A spokesman said: “Upon its release in April 2010, Darwin Deez’s debut album was met with universal praise from international media. Now, in order to celebrate the tenth anniversary of the release, the album will be performed in its entirety at a number of live shows across the UK.
“Renowned for the most entertaining performances, with added choreographed dance routines, don’t miss your chance to witness a rare insight into everything a pop star should be, and yet so rarely is. Championed by the likes of BBC Radio 1 and the NME, the latter even named him the tenth coolest musician on the planet. There was nobody around quite like Darwin, and his wonderfully off-kilter debut album is testament to that fact.
“Recording the album in his own apartment using only a PC and a cheap microphone, the songs are mostly stripped down, simple and unadorned but they throb deliciously with life and a rare wit."
Also coming up in Brighton, Comedian Patrick Kielty has embarked on his brand-new stand-up tour – his first UK dates since 2015. Dates include The Old Market on May 19.
Borderline sees Patrick Kielty return to his satirical roots with a personal take on borders, national identity and the future of the Union in a post-Brexit landscape. As a Northern Ireland native, who grew up close to the Irish border, this new one-man stand-up show delves into his homeland’s recent history to try to make sense of what Brexit’s new borders and political upheaval means for our shared identities.
Patrick said: “The world’s been turned on its head the past few years and thanks to Brexit, we’re more obsessed with borders and national identity than ever. With Northern Ireland at the centre of it all, it feels like the right time to get back on stage and try to make some sense of where we’re heading.”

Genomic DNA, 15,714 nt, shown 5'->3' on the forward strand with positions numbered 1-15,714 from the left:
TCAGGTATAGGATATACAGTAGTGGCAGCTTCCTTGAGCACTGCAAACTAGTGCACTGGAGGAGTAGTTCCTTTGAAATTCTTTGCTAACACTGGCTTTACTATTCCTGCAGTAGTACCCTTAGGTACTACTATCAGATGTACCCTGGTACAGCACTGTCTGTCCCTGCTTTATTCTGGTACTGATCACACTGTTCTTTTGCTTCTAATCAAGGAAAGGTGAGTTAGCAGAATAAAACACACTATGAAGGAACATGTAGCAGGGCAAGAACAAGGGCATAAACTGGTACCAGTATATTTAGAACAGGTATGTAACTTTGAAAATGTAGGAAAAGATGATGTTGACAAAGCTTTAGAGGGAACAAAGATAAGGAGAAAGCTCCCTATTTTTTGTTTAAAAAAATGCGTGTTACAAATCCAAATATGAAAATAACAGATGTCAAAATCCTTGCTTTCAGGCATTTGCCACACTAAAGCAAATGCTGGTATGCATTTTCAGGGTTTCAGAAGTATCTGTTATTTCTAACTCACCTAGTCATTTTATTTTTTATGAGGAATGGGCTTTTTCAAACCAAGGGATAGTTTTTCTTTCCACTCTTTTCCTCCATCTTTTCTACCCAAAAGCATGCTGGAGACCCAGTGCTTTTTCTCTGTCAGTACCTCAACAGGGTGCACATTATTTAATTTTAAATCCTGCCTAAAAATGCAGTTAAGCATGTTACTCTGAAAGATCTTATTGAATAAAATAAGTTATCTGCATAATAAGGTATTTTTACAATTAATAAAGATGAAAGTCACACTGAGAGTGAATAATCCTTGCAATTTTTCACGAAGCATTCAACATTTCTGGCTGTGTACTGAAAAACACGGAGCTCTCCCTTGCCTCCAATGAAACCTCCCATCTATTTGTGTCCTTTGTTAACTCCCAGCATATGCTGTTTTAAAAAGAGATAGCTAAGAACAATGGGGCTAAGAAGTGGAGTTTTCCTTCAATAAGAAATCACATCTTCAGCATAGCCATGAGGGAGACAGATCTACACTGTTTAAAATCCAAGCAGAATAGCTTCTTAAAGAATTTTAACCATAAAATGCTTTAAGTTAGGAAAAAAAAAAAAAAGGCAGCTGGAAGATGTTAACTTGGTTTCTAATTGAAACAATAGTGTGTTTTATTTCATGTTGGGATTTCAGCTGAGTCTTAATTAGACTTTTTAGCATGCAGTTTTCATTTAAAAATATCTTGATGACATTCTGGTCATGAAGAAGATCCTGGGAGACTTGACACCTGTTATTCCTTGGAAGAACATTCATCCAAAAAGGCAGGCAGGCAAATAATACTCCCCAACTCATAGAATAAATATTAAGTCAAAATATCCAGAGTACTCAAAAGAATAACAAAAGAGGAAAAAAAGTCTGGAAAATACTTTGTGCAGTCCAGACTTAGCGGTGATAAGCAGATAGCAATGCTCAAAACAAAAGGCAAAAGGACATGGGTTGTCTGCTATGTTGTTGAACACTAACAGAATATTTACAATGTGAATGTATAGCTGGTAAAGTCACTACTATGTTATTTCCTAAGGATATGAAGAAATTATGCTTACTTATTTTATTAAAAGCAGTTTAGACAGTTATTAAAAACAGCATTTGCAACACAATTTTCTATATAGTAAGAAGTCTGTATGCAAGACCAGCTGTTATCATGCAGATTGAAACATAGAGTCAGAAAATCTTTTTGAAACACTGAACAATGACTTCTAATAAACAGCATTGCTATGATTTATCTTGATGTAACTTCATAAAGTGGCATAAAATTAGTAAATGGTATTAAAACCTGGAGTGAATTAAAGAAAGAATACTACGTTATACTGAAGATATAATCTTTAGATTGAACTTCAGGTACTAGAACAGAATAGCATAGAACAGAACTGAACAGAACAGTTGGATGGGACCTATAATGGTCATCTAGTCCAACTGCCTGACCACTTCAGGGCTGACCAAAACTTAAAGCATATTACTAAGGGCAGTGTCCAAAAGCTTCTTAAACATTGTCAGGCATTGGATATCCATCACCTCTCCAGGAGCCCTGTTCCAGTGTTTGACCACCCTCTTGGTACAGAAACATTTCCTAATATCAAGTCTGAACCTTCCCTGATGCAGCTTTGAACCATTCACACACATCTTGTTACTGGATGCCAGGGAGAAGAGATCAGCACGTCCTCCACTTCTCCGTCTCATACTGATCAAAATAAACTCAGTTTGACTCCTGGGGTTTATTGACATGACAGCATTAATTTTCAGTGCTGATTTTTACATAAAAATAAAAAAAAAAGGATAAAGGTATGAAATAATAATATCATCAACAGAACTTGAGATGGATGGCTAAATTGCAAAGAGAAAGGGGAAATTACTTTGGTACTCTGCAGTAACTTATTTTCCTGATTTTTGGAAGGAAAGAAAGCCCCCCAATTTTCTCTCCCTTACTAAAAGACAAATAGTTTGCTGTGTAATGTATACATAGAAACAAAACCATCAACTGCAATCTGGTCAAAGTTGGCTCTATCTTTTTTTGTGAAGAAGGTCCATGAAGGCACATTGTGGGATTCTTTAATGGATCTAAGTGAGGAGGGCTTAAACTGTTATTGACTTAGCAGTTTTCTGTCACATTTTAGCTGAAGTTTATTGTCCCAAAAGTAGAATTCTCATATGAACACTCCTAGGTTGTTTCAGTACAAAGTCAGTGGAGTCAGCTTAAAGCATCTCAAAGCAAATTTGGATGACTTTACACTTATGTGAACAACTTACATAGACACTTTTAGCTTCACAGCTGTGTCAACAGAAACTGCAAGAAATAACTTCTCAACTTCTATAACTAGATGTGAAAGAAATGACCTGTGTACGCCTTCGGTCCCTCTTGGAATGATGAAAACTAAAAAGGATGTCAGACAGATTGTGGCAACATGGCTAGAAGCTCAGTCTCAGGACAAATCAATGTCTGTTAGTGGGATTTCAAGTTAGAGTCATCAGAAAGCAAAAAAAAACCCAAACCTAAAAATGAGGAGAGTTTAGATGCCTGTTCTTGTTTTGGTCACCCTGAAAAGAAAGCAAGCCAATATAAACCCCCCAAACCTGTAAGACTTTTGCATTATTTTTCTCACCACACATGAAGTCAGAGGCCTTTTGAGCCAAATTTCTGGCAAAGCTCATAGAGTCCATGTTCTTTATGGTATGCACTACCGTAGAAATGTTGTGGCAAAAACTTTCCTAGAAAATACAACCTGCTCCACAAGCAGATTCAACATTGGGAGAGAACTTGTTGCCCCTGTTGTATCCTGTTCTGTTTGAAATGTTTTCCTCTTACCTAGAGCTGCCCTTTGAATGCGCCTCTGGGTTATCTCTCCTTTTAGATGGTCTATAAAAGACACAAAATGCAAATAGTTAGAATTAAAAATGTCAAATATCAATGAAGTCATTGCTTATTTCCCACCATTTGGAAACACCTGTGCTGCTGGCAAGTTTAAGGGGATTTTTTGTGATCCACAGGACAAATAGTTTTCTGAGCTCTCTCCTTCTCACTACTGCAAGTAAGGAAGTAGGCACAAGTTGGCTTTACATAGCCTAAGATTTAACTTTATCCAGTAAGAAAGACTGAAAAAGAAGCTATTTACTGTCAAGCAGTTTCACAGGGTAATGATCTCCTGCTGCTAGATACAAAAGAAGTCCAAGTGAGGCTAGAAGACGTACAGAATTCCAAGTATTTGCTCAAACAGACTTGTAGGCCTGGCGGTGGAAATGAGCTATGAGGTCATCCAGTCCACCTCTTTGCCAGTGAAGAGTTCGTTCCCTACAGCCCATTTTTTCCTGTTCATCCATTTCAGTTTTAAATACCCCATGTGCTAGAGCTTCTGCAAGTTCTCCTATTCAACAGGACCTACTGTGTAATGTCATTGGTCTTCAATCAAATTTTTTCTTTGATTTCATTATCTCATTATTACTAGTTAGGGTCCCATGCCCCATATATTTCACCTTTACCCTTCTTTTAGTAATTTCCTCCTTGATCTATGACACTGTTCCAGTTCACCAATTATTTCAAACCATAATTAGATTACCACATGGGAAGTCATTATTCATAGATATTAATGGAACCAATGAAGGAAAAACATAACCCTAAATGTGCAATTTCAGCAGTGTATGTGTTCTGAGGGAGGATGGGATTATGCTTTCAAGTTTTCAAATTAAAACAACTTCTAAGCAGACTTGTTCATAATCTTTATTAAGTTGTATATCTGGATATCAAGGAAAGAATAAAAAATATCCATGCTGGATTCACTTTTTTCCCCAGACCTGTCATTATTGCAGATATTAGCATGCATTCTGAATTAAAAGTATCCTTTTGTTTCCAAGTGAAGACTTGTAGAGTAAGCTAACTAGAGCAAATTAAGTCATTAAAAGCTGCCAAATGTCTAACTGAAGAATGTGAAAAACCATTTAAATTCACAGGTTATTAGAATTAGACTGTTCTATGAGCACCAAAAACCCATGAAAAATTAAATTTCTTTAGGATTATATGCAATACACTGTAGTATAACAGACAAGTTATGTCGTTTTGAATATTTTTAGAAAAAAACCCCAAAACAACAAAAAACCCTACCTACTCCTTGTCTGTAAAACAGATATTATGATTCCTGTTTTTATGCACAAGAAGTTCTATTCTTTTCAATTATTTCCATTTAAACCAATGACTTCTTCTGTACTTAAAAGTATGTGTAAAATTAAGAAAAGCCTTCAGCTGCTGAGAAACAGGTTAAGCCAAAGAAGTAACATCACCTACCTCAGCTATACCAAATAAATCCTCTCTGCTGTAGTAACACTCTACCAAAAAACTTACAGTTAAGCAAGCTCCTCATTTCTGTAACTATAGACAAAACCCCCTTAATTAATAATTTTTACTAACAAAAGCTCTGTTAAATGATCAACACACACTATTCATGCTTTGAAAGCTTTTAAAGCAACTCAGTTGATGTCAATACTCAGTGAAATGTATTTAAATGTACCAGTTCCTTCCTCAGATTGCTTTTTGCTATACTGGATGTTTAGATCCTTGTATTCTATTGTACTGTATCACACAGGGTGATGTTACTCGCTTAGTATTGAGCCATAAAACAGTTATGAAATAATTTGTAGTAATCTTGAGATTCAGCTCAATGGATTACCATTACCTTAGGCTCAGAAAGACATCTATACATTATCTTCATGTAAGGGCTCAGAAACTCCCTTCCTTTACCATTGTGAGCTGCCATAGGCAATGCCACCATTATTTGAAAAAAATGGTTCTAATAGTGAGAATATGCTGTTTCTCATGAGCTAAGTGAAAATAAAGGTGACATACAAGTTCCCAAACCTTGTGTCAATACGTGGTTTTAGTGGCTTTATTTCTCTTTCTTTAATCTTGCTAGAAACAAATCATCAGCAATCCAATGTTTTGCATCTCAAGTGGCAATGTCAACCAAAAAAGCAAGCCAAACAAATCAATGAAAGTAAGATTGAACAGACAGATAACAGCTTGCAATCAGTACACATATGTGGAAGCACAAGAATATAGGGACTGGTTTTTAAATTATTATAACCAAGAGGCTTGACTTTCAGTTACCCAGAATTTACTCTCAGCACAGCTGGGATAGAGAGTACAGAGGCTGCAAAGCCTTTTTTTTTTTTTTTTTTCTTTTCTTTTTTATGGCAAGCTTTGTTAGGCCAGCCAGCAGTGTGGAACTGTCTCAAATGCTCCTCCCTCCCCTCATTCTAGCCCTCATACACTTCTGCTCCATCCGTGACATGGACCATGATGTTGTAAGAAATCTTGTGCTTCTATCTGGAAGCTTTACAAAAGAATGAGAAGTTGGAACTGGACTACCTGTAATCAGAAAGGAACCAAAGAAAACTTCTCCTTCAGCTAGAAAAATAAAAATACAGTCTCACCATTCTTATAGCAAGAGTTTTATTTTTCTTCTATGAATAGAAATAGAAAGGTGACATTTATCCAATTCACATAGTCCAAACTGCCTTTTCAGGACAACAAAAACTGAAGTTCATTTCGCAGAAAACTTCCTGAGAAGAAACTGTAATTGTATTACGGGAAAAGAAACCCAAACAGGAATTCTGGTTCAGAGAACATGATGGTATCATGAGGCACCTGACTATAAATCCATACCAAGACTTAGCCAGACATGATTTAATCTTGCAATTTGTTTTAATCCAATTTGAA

“When I did the last show, my life had changed a lot. For this show, the world has changed a lot. The show’s called Borderline. It’s about identity and how we feel about ourselves and each other. We’ve had Brexit and Trump and all of this turmoil coming from Northern Ireland. What was weird was actually getting back out there and talking about stuff in Northern Ireland that maybe you grew up with, but that you never thought a wider audience would actually have any interest in.”
“Now, as a result of Brexit, we have got the Northern Ireland Protocol and all of these other things. So it’s nice to get up there and try to make sense of what’s going on. What we’ve done in Northern Ireland may become more important to the rest of the world. Because we’ve come through a heck of a lot, we might actually have a little superpower. We should be more vocal in telling our story in a positive way.”